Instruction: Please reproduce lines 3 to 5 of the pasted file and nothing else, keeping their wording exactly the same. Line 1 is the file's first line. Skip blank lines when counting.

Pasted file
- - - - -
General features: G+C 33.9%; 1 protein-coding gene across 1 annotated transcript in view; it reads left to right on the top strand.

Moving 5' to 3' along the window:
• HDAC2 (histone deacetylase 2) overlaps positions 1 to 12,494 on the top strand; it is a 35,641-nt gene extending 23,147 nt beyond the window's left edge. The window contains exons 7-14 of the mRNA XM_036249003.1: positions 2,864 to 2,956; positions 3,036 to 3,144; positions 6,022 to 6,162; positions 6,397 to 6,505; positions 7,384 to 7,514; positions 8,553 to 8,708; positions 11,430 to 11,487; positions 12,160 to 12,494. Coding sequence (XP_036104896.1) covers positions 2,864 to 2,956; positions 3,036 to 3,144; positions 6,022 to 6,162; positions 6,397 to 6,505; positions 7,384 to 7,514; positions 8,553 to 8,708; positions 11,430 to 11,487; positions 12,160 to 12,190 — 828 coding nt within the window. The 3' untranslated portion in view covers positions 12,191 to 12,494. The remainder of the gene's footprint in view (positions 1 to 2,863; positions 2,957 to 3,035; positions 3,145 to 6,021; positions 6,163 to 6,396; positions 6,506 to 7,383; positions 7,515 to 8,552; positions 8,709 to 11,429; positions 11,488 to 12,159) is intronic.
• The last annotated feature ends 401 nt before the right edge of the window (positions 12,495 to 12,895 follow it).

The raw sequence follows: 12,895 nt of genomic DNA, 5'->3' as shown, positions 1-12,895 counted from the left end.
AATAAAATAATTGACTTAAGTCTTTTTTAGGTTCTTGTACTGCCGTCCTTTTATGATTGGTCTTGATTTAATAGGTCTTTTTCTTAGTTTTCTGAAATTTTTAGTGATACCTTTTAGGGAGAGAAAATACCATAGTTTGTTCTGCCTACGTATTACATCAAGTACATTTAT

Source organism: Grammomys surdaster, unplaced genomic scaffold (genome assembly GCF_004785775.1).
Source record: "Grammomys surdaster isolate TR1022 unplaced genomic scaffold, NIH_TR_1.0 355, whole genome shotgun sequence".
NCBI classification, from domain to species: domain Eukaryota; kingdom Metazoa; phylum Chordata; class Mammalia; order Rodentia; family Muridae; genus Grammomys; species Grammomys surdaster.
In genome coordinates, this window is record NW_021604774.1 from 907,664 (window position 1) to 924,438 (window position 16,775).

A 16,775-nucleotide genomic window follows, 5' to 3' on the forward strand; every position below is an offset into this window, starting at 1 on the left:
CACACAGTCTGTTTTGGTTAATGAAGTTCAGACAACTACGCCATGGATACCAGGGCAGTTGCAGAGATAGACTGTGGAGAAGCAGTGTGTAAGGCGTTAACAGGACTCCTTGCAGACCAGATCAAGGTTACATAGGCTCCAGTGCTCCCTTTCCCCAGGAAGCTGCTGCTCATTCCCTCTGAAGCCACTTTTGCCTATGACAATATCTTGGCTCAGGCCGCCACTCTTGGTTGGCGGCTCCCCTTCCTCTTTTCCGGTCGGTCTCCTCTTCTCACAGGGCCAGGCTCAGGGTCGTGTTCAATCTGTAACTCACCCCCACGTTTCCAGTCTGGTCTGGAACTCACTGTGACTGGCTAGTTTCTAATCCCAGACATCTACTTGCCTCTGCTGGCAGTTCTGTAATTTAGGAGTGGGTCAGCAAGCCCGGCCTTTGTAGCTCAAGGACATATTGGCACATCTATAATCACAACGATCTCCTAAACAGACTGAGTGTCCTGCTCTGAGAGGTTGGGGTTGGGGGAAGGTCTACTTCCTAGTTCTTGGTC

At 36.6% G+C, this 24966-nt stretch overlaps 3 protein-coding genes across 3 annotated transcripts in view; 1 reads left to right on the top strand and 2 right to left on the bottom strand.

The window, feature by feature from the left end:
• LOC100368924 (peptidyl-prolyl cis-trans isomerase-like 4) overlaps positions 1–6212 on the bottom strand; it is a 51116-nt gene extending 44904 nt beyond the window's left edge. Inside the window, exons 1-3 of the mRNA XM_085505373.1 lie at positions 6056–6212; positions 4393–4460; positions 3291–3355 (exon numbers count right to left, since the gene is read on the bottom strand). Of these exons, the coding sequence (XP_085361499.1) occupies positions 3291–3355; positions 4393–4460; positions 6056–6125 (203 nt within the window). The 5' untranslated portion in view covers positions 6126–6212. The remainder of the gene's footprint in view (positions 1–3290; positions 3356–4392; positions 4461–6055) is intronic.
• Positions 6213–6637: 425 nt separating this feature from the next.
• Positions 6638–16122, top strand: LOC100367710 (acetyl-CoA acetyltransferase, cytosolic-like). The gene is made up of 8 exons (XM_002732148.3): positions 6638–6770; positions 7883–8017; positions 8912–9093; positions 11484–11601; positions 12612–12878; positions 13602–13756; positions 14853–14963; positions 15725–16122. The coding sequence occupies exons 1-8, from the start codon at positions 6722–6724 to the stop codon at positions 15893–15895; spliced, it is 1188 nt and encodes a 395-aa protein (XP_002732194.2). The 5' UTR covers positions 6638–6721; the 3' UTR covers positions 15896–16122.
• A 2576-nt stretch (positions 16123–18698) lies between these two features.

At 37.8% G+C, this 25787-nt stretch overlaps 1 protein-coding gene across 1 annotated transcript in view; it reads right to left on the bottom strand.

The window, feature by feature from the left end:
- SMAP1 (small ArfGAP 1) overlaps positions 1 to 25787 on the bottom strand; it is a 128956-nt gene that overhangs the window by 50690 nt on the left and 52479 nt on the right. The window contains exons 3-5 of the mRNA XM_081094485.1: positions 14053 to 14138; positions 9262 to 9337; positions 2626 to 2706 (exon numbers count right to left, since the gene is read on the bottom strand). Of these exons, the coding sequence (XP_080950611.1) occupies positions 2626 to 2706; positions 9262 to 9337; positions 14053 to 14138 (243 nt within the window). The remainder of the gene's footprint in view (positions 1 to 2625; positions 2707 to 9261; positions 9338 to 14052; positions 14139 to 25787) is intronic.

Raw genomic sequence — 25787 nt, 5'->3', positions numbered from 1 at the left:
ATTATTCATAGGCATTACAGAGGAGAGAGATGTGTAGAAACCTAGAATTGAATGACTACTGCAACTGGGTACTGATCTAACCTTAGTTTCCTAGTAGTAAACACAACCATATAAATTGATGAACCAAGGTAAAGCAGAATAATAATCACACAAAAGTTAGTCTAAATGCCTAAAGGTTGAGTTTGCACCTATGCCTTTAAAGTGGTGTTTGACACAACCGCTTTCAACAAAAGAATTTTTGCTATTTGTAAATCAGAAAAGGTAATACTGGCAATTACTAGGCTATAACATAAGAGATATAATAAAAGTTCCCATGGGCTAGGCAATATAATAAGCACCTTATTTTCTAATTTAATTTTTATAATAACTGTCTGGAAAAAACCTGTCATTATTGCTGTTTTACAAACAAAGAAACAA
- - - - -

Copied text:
• HDAC2 (histone deacetylase 2) overlaps positions 1 to 12,494 on the top strand; it is a 35,641-nt gene extending 23,147 nt beyond the window's left edge. The window contains exons 7-14 of the mRNA XM_036249003.1: positions 2,864 to 2,956; positions 3,036 to 3,144; positions 6,022 to 6,162; positions 6,397 to 6,505; positions 7,384 to 7,514; positions 8,553 to 8,708; positions 11,430 to 11,487; positions 12,160 to 12,494. Coding sequence (XP_036104896.1) covers positions 2,864 to 2,956; positions 3,036 to 3,144; positions 6,022 to 6,162; positions 6,397 to 6,505; positions 7,384 to 7,514; positions 8,553 to 8,708; positions 11,430 to 11,487; positions 12,160 to 12,190 — 828 coding nt within the window. The 3' untranslated portion in view covers positions 12,191 to 12,494. The remainder of the gene's footprint in view (positions 1 to 2,863; positions 2,957 to 3,035; positions 3,145 to 6,021; positions 6,163 to 6,396; positions 6,506 to 7,383; positions 7,515 to 8,552; positions 8,709 to 11,429; positions 11,488 to 12,159) is intronic.
• The last annotated feature ends 401 nt before the right edge of the window (positions 12,495 to 12,895 follow it).

The raw sequence follows: 12,895 nt of genomic DNA, 5'->3' as shown, positions 1-12,895 counted from the left end.